The St. Petersburg Grain Trade and the Russian Economy, 1703–1811
Bread upon the Waters chronicles how the unparalleled effort put into the building of a wide infrastructure to support the provisioning of the newly created but physically isolated city of St. Petersburg profoundly affected all of Russia’s economic life and, ultimately, the historical trajectory of the Russian Empire as a whole.
Robert E. Jones is professor emeritus of history at the University of Massachusetts, Amherst. He is the author of two previous books, Provincial Development in Russia: Catherine II and Jakob Sievers and The Emancipation of the Russian Nobility, 1763-1785.
In eighteenth-century Russia, as elsewhere in Europe, bread was a dietary staple—truly grain was the staff of economic, social, and political life. Early on Tsar Peter the Great founded St. Petersburg to export goods from Russia’s vast but remote interior and by doing so to drive Russia’s growth and prosperity. But the new city also had to be fed with grain brought over great distances from those same interior provinces. In this compelling account, Robert E. Jones chronicles how the unparalleled effort put into the building of a wide infrastructure to support the provisioning of the newly created but physically isolated city of St. Petersburg profoundly affected all of Russia’s economic life and, ultimately, the historical trajectory of the Russian Empire as a whole.
Jones details the planning, engineering, and construction of extensive canal systems that efficiently connected the new capital city to grain and other resources as far away as the Urals, the Volga, and Ukraine. He then offers fresh insights to the state’s careful promotion and management of the grain trade during the long eighteenth century. He shows how the government established public granaries to combat shortages, created credit instruments to encourage risk taking by grain merchants, and encouraged the development of capital markets and private enterprise. The result was the emergence of an increasingly important cash economy along with a reliable system of provisioning the fifth largest city in Europe, with the political benefit that St. Petersburg never suffered the food riots common elsewhere in Europe.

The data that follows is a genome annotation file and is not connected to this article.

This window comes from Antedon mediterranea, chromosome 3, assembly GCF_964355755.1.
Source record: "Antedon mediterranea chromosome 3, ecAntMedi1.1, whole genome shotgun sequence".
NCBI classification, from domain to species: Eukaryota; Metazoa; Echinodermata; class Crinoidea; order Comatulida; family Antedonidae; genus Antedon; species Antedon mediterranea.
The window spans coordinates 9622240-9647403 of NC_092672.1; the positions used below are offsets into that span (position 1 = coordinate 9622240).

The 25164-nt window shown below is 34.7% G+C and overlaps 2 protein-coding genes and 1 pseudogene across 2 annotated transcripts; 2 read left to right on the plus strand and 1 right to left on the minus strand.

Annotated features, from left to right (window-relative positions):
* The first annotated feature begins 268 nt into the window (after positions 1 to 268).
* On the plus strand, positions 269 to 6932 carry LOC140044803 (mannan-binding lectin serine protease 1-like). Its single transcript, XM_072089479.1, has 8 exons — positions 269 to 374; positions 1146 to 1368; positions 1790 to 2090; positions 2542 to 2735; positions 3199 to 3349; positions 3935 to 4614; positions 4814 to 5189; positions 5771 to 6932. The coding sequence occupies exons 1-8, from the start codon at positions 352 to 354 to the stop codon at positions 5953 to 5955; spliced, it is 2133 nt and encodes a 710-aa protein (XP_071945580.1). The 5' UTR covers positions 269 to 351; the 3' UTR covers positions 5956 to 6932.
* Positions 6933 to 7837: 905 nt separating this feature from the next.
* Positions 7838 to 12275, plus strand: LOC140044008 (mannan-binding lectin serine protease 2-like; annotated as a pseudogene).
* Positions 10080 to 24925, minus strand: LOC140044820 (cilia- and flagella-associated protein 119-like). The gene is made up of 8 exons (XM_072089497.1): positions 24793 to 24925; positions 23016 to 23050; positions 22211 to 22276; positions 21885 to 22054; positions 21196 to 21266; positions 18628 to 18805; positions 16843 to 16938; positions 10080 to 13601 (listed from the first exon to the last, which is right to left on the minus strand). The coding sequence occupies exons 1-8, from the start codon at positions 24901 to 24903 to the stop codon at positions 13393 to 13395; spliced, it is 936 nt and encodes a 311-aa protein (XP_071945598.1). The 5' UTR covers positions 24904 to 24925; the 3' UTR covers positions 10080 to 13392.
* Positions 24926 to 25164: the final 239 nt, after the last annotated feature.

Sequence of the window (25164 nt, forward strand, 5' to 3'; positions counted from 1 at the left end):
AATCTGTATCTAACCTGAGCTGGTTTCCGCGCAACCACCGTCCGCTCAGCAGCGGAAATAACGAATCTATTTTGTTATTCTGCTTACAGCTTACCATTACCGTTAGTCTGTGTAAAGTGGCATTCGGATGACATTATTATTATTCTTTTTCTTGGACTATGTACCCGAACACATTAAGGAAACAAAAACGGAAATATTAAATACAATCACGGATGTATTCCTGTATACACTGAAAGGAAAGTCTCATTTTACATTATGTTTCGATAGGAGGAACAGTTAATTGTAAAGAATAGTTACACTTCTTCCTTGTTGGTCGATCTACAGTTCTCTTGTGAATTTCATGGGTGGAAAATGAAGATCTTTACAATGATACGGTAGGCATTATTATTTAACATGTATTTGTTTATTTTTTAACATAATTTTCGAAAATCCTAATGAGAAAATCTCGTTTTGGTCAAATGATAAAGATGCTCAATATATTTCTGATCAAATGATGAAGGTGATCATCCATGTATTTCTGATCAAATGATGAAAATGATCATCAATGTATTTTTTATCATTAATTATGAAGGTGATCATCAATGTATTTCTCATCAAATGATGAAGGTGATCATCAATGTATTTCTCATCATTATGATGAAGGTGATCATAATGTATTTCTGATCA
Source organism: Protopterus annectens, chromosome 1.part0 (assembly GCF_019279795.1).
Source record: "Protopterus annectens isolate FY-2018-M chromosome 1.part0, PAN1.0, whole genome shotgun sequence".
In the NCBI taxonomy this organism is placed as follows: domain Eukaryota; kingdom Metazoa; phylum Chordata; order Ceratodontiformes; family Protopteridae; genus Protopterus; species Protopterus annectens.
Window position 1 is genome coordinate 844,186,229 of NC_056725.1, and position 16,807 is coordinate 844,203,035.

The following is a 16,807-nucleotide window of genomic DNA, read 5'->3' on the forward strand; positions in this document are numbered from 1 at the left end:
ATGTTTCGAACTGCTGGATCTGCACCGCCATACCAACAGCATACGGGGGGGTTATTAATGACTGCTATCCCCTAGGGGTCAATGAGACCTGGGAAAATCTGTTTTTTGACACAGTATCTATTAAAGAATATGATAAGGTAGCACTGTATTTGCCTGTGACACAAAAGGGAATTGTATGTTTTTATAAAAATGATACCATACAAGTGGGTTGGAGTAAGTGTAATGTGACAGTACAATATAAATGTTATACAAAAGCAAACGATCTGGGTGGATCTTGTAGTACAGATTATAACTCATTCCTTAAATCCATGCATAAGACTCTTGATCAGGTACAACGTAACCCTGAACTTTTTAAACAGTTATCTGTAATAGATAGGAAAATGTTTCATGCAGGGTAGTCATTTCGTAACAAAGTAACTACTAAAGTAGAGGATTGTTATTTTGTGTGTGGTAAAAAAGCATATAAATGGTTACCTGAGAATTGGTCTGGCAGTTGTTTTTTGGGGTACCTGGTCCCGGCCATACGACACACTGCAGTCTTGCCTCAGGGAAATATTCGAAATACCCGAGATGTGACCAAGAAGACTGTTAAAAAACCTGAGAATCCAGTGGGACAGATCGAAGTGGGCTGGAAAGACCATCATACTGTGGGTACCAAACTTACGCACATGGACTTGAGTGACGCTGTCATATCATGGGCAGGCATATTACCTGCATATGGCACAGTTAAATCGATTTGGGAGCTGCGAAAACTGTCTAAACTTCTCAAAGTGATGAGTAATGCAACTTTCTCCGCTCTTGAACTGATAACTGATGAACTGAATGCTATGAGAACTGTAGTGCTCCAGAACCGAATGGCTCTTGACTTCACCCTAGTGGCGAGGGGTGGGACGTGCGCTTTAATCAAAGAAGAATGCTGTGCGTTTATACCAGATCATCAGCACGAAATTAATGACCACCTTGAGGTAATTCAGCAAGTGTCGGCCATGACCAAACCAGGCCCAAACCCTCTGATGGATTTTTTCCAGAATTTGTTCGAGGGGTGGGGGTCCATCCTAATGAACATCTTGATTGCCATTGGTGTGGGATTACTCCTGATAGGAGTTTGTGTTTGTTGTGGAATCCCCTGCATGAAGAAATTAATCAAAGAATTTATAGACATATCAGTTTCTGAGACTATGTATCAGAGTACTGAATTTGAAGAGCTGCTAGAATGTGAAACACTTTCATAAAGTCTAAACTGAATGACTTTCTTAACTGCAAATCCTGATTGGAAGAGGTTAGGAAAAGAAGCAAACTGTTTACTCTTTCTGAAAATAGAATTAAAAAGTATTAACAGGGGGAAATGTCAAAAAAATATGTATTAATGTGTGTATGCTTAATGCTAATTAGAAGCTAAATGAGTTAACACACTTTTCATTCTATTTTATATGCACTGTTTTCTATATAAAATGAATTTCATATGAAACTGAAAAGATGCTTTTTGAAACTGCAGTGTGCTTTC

Thanks to this well-regulated but distinctly free-market trade arrangement, the grain-fueled economy became a wellspring for national economic growth, while also providing a substantial infrastructural foundation for a modernizing Russian state. In many ways, this account reveals the foresight of both Peter I and Catherine II and their determination to steer imperial Russia’s national economy away from statist solutions and onto a path remarkably similar to that taken by Western European countries but distinctly different than that of either their Muscovite predecessors or Soviet successors.
“This book deals with the problem posed in Russia by the newly created capital city of St. Petersburg for which there was no nearby source of foodstuffs. Jones provides the best synthesis available in English of the way agriculture was organized in Russia, and explores thoroughly all aspects of the production, marketing, shipment, and consumption of grain. There is a sophisticated discussion of the various and complicated changes in systems of production and social relations during the eighteenth century. In the process, a number of stereotypical assumptions about Russia are shattered, repositioning it among European states for the eighteenth century. To my mind this work will not be surpassed by anything for many decades. It is the last word.”
—George E. Munro, Virginia Commonwealth University
“Bread upon the Waters is exemplary for the lucidity with which it presents complex interrelations of geography, economics, foreign policy, technology, and political history. The book’s larger agenda is to describe and evaluate the Russian economy as a whole with important implications for the longer term of Russian history.”—Robert Geraci, University of Virginia
“Provides a superb overview of eighteenth-century agriculture and trade in Russia and should be essential reading for those interested in the empire’s economic history.”--Russian Review